Are The Bad Guys Really Out To Get Me And My Business?
I’ve written two books on cybersecurity and given several seminars on the topic. One of the commonly asked questions is, “Are the bad guys really our to get me? I mean, our business is small. We aren’t Target or a bank. Should we even worry about this?”
The short answer is, “Yes.”
What you need to understand is how today’s cyberthreat environment works.
I’m an avid marketer. Unfortunately, there are many similarities between how marketing works and how cybercriminals run their business. Yes, I did say business. Cybercrime is an organized business.
Advertisers broadcast a message to as many people as possible, hoping to get someone to respond. Cybercriminals cast a wide net in hopes of snaring those that click a link, open an attachment, or reply to an email.
You must understand that this process is also hugely automated. Malware software scans the Internet for vulnerable computers. Once identified, the attacker can focus on those machines more heavily.
Let’s look at another example, spam. Most of you are familiar with how this works. Criminals use automated software to email thousands, even millions of addresses, harvested from the Internet and the dark web. The attacker then waits for a target to click the link and enter credentials or launch an additional piece of software such as ransomware.
Are high profile companies and governments highly sought after and targeted by these criminal groups? Absolutely. But, regardless of your business’ size and industry, your company’s data and your clients’ information is valuable to the bad guys. Here are some ways that your data is valuable and sought after.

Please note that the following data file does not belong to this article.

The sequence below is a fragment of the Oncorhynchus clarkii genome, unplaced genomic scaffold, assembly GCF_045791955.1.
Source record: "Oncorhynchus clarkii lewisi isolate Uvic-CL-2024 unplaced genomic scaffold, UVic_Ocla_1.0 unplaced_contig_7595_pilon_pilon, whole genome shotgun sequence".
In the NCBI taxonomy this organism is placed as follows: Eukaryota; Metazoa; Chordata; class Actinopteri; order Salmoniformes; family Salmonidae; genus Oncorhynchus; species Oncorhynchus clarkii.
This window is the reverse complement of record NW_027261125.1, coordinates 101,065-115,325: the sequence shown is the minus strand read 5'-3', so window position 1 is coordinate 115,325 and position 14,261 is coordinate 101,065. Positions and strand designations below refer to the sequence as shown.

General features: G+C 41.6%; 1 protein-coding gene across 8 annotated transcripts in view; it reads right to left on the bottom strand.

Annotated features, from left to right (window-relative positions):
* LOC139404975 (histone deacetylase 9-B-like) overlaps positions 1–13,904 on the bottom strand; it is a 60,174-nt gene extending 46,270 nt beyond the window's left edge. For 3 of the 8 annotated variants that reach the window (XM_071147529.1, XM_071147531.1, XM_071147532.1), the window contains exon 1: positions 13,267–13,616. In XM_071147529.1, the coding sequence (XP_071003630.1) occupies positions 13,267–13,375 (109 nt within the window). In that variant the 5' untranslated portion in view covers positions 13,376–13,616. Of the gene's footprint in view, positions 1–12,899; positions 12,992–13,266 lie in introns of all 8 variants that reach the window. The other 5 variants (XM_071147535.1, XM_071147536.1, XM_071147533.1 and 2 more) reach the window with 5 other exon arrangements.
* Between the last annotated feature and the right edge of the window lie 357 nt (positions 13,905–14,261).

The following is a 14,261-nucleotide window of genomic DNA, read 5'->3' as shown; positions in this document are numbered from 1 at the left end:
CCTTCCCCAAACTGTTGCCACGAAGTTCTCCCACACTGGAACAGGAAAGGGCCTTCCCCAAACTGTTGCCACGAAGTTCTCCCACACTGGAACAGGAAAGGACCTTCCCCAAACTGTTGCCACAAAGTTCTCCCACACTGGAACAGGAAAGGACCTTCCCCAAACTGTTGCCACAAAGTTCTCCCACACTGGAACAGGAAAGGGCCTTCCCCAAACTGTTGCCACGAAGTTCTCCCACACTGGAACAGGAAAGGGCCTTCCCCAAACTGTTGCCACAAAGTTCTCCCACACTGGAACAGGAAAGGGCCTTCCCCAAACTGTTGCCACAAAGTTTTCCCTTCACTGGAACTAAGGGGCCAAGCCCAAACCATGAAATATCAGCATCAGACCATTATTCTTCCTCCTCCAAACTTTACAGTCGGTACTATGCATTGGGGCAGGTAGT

First, and growing, is ransomware. Ransomware software that penetrates your network encrypts your company data in the background. Criminals then offer to decrypt your data for a price (the ransom). While we hear about health and government organization data being held for millions of dollars in ransom, these amounts can still equal thousands of dollars for small businesses like yours.
The next way criminals profit from their actions is by selling your private data. The dark web, yes, it’s a real place, is full of criminals selling databases of logins, email addresses, names, social security numbers, and accounts.
As an example, an email address can sell for between $1 and $3.
Social media account credentials sell for up to $3.
Your instant messaging account may go for as much as $5.00.
As you can see, the owner of a database of thousands of records can make a pretty good profit selling your credentials and your clients’ data.
Cybersecurity is absolutely something you should all be concerned about. It doesn’t matter what size your business is or what industry you are in. The bad guys are out to get your data and profit from it by casting a huge net and seeing who falls for their scams or hasn’t put the proper protections in place.